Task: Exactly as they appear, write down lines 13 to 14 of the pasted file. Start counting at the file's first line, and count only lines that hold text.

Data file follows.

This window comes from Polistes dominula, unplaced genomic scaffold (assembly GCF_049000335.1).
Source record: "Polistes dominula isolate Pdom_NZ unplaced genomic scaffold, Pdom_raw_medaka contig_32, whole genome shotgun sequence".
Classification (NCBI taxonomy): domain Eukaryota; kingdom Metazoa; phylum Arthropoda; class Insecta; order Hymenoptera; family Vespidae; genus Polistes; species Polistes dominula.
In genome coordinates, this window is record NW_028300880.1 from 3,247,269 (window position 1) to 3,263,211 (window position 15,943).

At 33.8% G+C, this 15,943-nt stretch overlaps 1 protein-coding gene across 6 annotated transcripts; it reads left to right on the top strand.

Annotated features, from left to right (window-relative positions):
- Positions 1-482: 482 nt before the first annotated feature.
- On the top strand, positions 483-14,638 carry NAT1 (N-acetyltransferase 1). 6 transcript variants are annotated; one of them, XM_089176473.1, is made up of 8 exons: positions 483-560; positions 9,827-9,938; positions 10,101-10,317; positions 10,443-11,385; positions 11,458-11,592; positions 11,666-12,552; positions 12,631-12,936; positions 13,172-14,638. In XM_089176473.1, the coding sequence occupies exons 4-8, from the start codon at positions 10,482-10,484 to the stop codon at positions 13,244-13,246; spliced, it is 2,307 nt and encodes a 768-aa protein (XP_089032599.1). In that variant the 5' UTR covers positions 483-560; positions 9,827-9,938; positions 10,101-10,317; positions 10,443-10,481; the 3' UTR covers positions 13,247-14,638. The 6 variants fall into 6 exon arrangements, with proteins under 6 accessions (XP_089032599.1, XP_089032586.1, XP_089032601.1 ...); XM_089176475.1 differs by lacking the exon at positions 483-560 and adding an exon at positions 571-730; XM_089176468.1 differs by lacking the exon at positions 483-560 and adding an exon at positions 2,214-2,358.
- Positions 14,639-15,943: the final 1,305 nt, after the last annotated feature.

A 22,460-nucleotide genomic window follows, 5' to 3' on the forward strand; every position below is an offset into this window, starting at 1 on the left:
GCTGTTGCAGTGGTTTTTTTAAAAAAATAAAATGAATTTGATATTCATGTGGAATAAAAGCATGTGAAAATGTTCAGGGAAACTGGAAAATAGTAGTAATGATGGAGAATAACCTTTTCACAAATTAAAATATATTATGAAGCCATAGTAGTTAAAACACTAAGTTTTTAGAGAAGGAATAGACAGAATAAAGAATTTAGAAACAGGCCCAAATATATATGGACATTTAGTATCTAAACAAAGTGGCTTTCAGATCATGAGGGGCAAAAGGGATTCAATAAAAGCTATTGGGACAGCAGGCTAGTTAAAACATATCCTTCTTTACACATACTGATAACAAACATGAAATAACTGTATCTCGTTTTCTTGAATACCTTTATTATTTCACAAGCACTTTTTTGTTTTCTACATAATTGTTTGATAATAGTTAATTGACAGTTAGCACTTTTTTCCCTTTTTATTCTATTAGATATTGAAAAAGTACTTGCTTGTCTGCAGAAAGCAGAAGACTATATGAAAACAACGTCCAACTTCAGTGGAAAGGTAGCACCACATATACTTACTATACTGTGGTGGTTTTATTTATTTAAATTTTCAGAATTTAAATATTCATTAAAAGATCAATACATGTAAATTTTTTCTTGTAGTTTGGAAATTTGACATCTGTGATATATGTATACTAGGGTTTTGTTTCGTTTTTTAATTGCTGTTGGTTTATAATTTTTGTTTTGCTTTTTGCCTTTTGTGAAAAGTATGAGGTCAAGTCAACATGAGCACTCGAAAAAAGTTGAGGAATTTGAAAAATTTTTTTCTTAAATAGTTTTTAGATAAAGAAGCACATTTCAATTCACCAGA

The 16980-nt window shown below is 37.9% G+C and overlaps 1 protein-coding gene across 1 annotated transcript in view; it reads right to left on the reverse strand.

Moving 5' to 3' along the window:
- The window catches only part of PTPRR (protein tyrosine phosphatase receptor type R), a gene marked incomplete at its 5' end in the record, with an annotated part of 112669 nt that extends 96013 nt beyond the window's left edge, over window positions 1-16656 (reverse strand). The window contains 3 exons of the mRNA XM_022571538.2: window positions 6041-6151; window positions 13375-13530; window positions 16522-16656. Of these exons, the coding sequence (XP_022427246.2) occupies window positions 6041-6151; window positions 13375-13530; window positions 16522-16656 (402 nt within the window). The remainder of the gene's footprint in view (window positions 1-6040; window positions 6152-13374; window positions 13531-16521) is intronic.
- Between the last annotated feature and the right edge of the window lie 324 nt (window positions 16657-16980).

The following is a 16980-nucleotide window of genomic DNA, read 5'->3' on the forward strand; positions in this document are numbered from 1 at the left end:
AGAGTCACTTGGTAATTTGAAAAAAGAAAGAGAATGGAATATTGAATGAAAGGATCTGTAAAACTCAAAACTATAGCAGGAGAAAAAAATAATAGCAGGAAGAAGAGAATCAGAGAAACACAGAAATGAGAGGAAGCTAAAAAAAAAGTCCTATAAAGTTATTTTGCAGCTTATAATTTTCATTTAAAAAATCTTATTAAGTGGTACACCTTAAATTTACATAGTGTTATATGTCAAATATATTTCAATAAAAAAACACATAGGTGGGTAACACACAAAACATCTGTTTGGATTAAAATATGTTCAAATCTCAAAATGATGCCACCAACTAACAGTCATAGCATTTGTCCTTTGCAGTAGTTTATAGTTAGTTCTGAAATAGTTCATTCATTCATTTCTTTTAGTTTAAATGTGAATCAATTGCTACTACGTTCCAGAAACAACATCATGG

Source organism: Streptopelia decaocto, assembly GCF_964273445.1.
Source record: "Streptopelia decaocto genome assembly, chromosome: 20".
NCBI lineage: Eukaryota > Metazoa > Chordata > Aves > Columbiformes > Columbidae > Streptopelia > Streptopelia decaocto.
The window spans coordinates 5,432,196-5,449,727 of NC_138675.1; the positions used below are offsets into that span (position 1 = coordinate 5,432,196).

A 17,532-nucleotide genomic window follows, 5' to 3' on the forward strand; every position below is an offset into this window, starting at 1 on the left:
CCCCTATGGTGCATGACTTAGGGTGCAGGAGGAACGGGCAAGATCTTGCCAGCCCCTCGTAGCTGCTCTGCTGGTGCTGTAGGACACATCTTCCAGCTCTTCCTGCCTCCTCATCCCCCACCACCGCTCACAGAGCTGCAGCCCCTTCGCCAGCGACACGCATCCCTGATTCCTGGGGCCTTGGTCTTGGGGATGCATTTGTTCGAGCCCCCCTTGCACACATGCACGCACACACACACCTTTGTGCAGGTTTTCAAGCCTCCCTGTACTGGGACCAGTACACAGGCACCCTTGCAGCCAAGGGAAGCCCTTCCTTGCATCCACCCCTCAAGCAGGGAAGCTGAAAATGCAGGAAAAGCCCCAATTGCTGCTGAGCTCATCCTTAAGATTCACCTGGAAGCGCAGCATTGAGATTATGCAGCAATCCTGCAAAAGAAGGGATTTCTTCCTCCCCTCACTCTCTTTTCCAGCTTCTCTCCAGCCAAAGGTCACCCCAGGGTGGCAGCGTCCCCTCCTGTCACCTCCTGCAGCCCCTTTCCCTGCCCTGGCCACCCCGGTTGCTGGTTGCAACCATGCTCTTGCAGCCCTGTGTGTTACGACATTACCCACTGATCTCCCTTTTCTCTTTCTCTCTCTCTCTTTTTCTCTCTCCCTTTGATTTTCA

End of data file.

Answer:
Moving 5' to 3' along the window:
- The window catches only part of PTPRR (protein tyrosine phosphatase receptor type R), a gene marked incomplete at its 5' end in the record, with an annotated part of 112669 nt that extends 96013 nt beyond the window's left edge, over window positions 1-16656 (reverse strand). The window contains 3 exons of the mRNA XM_022571538.2: window positions 6041-6151; window positions 13375-13530; window positions 16522-16656. Of these exons, the coding sequence (XP_022427246.2) occupies window positions 6041-6151; window positions 13375-13530; window positions 16522-16656 (402 nt within the window). The remainder of the gene's footprint in view (window positions 1-6040; window positions 6152-13374; window positions 13531-16521) is intronic.